controlled by one of three methods
Create and Import Settings File.
If your DWG data is consistent and well-controlled, this is the simplest option. In Revit, go to File > Import/Export Settings > Import Line Weights DWG/DXF and create a firm standard file for importing line weights. This is a simple table where you simply map a Revit line weight to an AutoCAD Color and the settings will be applied to linked and imported geometry.
Apply Settings After the Import.
If you have Geometry that is not on a strict CAD standard, and for ‘one-off’ items that you might need to control, you can use a combination of Visibility Graphics and the Query Tool to control the lineweights of the linked-in file after the file has been imported.
Note: Using Visibility Graphics you can change the line weight of one layer in the
AutoCAD DWG file.
Respect AutoCAD Line weights
If the AutoCAD file to be imported has already used assigned line weights, either by object or by layer, Revit will respect these line weights on Import.
Font Mapping – This is a very critical aspect to understand about Revit. Revit does not utilize shape-based font files (SHX) like AutoCAD, rather it uses True Type fonts (TTF). When you are importing DWG data with text, Revit attempts to map whatever SHX-style fonts it finds to an equivalent TTF using a file called shxfontmap.txt which is located in the Data subfolder under Revit’s installation folder. This file is customizable and follows a simple format:
Filename.shx <tab> Fontname
For example: ROMANS.SHX <tab> Arial Narrow
Once this file has been correctly set up for your firm, imported files should look much
Important fact: In a larger office, it is critical to standardize this file and ensure it is distributed to all Revit users. When used in a worksharing environment where several users are working on local copies of a central file, if one user has a different version of the shxfontmap file, the font mappings within all linked DWG files for the Revit project will be affected when that person opens, works on and saves to central.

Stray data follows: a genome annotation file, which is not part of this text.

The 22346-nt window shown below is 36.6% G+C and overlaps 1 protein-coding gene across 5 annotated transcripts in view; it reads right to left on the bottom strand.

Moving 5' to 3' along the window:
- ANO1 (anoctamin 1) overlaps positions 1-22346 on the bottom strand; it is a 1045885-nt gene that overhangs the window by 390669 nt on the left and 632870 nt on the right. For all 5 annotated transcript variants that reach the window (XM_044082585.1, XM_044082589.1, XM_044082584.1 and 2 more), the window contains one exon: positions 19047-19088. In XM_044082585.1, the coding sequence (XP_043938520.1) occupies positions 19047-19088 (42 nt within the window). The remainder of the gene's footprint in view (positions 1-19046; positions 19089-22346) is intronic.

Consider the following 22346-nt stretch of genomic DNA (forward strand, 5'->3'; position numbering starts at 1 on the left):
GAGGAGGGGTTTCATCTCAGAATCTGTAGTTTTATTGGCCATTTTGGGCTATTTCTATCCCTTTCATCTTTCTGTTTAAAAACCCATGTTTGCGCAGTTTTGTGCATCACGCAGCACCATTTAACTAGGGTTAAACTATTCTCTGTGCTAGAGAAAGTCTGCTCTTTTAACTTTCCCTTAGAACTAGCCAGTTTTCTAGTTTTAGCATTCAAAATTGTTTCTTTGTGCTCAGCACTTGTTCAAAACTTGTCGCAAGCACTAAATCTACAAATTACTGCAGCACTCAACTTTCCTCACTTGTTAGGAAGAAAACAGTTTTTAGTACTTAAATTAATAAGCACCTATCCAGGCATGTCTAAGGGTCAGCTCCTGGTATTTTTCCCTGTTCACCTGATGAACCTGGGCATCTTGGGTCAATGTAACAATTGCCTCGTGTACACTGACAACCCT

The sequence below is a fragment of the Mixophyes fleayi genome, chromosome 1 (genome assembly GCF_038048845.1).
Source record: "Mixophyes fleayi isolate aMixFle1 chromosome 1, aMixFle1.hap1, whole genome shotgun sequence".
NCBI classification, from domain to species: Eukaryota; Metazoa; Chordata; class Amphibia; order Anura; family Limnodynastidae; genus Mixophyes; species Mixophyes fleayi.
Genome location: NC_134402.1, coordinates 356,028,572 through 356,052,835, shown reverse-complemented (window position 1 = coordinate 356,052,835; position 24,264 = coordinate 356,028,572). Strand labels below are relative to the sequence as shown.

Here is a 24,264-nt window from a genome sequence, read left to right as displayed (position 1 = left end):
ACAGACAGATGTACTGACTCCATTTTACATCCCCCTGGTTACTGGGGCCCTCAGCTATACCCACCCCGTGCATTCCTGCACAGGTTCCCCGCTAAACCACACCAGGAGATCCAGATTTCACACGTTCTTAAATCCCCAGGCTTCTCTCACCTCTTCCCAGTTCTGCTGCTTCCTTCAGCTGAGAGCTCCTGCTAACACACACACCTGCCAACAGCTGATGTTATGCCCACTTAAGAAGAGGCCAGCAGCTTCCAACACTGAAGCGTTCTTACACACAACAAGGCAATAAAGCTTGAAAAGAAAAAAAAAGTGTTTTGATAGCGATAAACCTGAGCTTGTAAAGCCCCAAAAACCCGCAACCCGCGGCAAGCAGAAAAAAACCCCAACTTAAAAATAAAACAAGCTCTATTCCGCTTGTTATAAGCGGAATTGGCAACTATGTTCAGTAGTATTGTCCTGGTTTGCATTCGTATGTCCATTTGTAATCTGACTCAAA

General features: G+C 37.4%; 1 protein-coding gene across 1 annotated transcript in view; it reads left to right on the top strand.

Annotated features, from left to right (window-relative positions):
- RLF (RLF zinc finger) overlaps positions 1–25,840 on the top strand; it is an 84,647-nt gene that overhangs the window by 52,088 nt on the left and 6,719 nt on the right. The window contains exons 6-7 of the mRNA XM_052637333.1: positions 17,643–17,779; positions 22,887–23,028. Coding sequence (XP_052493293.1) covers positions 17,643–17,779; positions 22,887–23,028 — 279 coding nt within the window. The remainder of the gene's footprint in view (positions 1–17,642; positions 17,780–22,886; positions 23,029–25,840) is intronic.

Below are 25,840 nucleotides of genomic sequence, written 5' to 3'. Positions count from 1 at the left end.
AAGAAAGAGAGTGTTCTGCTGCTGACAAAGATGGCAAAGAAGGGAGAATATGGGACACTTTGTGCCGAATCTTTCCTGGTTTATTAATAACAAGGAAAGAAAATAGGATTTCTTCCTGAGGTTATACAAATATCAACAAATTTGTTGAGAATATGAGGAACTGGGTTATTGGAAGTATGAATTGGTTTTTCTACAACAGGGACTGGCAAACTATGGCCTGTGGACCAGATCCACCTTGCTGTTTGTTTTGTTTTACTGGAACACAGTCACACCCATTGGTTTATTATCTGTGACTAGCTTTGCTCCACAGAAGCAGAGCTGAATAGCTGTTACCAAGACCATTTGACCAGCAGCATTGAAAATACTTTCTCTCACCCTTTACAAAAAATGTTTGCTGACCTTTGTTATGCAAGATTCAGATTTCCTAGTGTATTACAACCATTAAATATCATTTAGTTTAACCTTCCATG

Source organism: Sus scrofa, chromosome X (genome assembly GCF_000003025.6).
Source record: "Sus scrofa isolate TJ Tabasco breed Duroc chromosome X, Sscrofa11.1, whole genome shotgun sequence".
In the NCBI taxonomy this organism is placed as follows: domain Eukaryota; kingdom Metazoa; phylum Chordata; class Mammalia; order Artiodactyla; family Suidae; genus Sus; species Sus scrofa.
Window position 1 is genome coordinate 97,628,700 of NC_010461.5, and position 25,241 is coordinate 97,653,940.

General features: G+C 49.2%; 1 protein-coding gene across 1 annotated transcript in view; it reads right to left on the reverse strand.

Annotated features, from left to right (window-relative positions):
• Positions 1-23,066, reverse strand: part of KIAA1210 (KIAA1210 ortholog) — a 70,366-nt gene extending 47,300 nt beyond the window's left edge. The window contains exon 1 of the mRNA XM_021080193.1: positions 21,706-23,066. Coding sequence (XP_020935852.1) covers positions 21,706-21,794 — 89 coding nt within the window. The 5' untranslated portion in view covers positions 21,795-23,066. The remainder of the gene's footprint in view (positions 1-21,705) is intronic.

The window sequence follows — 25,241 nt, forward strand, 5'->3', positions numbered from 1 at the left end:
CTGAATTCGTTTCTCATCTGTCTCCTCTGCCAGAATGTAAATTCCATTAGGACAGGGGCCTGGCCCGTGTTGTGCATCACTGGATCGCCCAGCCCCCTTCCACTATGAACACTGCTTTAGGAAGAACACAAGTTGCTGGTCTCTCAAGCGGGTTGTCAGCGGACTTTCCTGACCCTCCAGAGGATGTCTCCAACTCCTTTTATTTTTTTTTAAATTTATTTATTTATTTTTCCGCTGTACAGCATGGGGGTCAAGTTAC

When I first attended a Revit class, the first thing the instructor said was to take off your Autocad Hat and put on a Revit Hat. Meaning: Don't beat yourself up trying to figure out or compare Autocad or Autocad Architecture to Revit. Once you learn how easily Revit works, you'll be amazed.
Example: In Autocad, you draw two parallel lines put them on a wall layer and call it a wall.
In Revit, you select the type of wall you want to draw whether it be cmu blocks, 2x4's with gyp board inside and lap siding on the outside or anything else that comes with the program or something you want to create yourself, what ever, pick two points, and now you have a real wall.
If you have a table already set up for wall types, that will be automagically filled out once you draw the first wall. Your elevations and sections can be set up and will populate with the new wall as well.
When I was working for a reseller, I had an Archie come in one day and he was 78 years old and asked me "What's this Ribbit program I'm hearing about?"
I told him if he had 5 minutes, I could show him.
I set up the main level, an elevation, a section, and a wall schedule with him asking each time I did something "Why are you doing that, you haven't drawn anything yet??"
I put the 4 views on my screen, went to the plan view, drew a very complex wall type, and all 4 views showed the wall.. in section, elevation, and wall schedule.
Then I felt him tapping on my shoulder, I lookoed over at him and he was holding his credit card and he said "I want it." Fastest and easiest sale I ever made.
Give a man Autocad and he can draw you a floor plan, give him Revit and he can build you a house.
Get a copy of Mastering Revit Architecture for reference purposes. Then start watching tutorials on Youtube.
If you really want to get into a sideline, learn to make Revit Families (Think Autocad blocks on steroids, lots of steroids).
Also, last but definitely not least, sign up to Revitcity.com. They have a download section there that's the best thing since pockets on a shirt.